Less RPM, More MPG: Fuel Efficiency for Modern Eco Friendly Cars

Mpg, rpm their relationship and how they can be improved.

Cars Then and Now

The second car I remember my father driving was a Chrysler, like the one pictured above. I remember it had a strange method of shifting gears, way superior to his previous car (a stick-shift DeSoto). But it wasn’t quite automatic transmission. Instead, an indicator of sorts (I forget if it was a beeping sound or a blinking light) would inform my father that it was time to shift gears, at which time he would press a button to achieve that effect. I’m not sure how it worked, but I assume that the car would ask the driver to shift up if the motor was spinning too fast, or conversely, to shift down if it were spinning too slow. If this is so, then we can learn 2 things:

  1. Cars have known about their RPM for (at least) 50 years now;
  2. Tail-fins didn’t fly then and they don’t fly now.

MPG, RPM, and how they relate

MPG refers to miles-per-gallon, of course, an indicator of how fuel-efficient a car is, while RPM refers to revolutions-per-minute.

But what exactly is their relationship? The car’s engine uses one volume of gas-air mixture on every revolution, e.g. 1.6 liters for a typical compact car. The higher the RPM, the more mixture-per-minute is used. So, all things being equal, higher RPM should spell proportionate higher fuel usage, e.g. a car running at 4000 RPM should use double the gasoline than when running at 2000 RPM. But that’s only half the story. When we hit the gas pedal we are also opening the throttle, injecting a richer mixture of gasoline into the cylinders, resulting in perhaps doubling again the gasoline usage.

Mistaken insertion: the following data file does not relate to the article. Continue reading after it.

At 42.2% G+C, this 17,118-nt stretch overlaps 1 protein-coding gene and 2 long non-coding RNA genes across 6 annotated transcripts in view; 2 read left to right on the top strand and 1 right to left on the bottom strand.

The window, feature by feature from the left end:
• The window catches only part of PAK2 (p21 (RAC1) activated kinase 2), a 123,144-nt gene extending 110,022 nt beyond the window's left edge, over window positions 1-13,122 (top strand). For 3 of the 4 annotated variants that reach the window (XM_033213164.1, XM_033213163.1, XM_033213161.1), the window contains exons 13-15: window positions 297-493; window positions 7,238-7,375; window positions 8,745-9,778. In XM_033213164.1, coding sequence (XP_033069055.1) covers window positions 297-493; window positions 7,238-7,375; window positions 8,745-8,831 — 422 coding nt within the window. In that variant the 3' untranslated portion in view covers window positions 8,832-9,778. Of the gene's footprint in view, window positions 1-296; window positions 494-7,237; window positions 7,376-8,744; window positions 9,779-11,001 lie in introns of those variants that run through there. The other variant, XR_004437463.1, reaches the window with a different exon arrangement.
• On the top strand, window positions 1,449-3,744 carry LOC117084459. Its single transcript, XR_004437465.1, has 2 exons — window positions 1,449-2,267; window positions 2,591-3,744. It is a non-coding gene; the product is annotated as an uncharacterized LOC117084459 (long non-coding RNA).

How it can be improved

So keeping your RPM low is doubly-good advice. Most cars these days have RPM dials, and it is easy to see how it jumps when you accelerate from a stopped position. The faster you accelerate, the higher it goes. I try to keep mine below 2500 and that’s what I’ve been telling other drivers in my family. But then I realized that we’re back with the old semi-automatic Chrysler: Why does the car tell us what to do? Why should the driver even have to worry about these things? Just as we mastered the technology to shift gears automatically, it shouldn’t be too difficult to have the car itself limit the RPM. Car manufacturers can set the max RPM to, say, 3000 revolutions-per-minute, and then no matter how hard the driver presses on the pedal it won’t go past that number. Besides saving gasoline and cutting pollution, it can also make for a safer driving experience.

by Oran Bodner
Source: www.Greenerideal.com

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